Still, No Red Tape members like Amelia Roskin-Frazee, CC '19––who called the hotline in the middle of the night in October––say hotline responders are neither informed about resources nor properly trained in cultural sensitivity and do not realize the different ways survivors identities play into their experiences of sexual assault.

"My call was outsourced to a random nurse who had no training in trauma response," Roskin-Frazee said in an email. "She asked me if I was on birth control. When I told her no and that I'm lesbian, she said, 'Well, you should still be on it.' [ ] ... [ ] I needed somewhere to go where I would feel safe and supported, and there wasn't anything available or even anyone trained available on Columbia's own hotline."

Officer-Narvasa said that the hotline should be staffed with peer advocates "rather than being connected with a nurse who is not trained in trauma response."

However, representatives from SVR said that trauma survivors are consistently requesting to speak to trained professionals instead of peer advocates and that, as a result, the center is shifting toward a model that leans more heavily on professional advocates.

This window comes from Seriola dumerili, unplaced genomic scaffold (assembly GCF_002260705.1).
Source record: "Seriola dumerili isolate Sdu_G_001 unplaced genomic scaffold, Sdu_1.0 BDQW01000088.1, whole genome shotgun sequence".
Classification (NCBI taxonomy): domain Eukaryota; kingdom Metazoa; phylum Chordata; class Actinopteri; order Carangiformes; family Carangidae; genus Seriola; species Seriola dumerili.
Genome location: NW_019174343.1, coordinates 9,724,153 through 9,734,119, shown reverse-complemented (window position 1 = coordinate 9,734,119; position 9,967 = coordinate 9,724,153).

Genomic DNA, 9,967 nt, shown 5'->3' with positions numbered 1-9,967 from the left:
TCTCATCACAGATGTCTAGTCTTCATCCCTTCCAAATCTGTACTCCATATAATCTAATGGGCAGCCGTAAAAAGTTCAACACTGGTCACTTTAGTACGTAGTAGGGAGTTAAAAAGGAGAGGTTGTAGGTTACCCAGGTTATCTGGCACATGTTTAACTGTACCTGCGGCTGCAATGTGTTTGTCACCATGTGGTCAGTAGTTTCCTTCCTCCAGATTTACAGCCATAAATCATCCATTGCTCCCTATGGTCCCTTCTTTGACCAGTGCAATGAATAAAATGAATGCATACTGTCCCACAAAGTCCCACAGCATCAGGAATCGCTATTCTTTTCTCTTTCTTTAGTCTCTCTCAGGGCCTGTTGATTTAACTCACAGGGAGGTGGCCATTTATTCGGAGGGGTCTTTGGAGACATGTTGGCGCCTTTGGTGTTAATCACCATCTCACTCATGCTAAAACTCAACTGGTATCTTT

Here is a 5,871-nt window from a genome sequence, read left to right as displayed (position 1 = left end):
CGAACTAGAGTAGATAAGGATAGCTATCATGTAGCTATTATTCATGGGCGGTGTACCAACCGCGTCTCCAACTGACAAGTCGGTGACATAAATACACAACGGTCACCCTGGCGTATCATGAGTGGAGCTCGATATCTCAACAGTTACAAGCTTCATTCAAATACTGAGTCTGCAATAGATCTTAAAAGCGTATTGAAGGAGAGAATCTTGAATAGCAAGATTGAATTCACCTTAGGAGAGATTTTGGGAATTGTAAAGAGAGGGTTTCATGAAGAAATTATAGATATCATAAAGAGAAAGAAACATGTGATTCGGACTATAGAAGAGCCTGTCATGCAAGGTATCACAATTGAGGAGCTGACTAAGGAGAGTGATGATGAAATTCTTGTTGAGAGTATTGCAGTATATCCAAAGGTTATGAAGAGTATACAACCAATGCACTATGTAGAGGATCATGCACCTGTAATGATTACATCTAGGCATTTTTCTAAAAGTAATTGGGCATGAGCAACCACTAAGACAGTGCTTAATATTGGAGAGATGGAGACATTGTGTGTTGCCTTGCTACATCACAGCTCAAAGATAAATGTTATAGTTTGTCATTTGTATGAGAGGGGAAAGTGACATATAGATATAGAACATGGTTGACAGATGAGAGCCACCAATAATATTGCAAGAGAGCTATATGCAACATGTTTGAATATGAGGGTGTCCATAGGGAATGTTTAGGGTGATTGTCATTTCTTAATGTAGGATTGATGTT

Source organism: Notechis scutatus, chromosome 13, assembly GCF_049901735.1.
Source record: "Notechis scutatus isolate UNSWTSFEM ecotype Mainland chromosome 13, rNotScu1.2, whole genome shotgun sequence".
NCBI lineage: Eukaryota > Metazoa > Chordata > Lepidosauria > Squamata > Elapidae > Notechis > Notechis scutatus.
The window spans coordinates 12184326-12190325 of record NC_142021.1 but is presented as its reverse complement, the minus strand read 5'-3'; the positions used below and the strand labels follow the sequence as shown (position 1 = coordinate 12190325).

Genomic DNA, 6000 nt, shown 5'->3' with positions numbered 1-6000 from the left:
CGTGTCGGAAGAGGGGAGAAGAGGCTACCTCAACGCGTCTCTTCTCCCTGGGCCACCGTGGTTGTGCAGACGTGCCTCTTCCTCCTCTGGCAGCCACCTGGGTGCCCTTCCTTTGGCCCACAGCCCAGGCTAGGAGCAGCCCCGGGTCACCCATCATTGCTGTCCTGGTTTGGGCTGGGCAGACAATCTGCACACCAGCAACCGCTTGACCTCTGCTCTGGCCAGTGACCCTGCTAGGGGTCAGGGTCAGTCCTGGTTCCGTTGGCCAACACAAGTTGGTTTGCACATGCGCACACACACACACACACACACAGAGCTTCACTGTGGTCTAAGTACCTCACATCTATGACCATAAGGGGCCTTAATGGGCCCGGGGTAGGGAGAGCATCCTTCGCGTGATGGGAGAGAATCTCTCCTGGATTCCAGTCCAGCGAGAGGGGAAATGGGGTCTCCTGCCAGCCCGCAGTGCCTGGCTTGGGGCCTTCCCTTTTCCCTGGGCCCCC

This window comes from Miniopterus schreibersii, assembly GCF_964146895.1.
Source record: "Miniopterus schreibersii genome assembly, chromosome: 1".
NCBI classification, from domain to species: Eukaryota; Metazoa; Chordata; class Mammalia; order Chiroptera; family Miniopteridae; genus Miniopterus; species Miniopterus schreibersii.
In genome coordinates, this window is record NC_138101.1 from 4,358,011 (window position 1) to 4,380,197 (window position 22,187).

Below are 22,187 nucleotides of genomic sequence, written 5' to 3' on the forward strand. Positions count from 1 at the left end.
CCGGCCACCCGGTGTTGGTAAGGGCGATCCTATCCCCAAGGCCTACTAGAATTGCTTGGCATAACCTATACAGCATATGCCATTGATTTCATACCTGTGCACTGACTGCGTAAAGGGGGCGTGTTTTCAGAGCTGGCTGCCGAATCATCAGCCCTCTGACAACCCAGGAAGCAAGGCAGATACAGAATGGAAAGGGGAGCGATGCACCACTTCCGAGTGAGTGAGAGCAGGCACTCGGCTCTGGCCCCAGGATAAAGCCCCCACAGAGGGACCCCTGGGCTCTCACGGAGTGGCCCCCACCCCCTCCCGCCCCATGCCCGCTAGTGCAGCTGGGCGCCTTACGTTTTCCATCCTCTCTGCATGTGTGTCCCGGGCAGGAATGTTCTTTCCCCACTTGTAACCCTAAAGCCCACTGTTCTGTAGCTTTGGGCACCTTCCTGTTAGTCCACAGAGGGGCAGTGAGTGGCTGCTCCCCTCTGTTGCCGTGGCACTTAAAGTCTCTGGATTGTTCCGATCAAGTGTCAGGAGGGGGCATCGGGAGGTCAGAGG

Currently, Columbia's RC/AVSC is the only university rape crisis center certified by the New York State Department of Health. In order for SVR to maintain its certification, all advocates must repeat 40 hours of trauma response training and be recertified every year. Representatives from SVR said that the training curriculum is informed by a social justice perspective, and that it recognizes the intersections of identity, oppression, and violence against women.

When asked what type of cultural sensitivity training the group would like advocates to undergo, Officer-Narvasa said that No Red Tape does not have specific guidelines.

"The onus should not be on students to develop curriculums or detailed trainings for responders," Officer-Narvasa said in an email.

Officer-Narvasa said No Red Tape will meet with Goldberg again this semester and continue to protest for the 24-hour center.

Ultimately, SVR will continue to review its practices and respond to No Red Tape's demands. But for administrators like Goldberg, the bottom line is that students will continue to have access to resources through the center 24 hours a day.

"Certainly it makes sense to have someone available for students 24/7," Goldberg said. "And we have that now."

Correction, Jan. 19, 2016: A previous version of this article stated that the RC/AVSC is open from 9 a.m. to 10 p.m. It is in fact open from 9 a.m. to 6 p.m.

erin.mizraki@columbiaspectator.com | @erinmizraki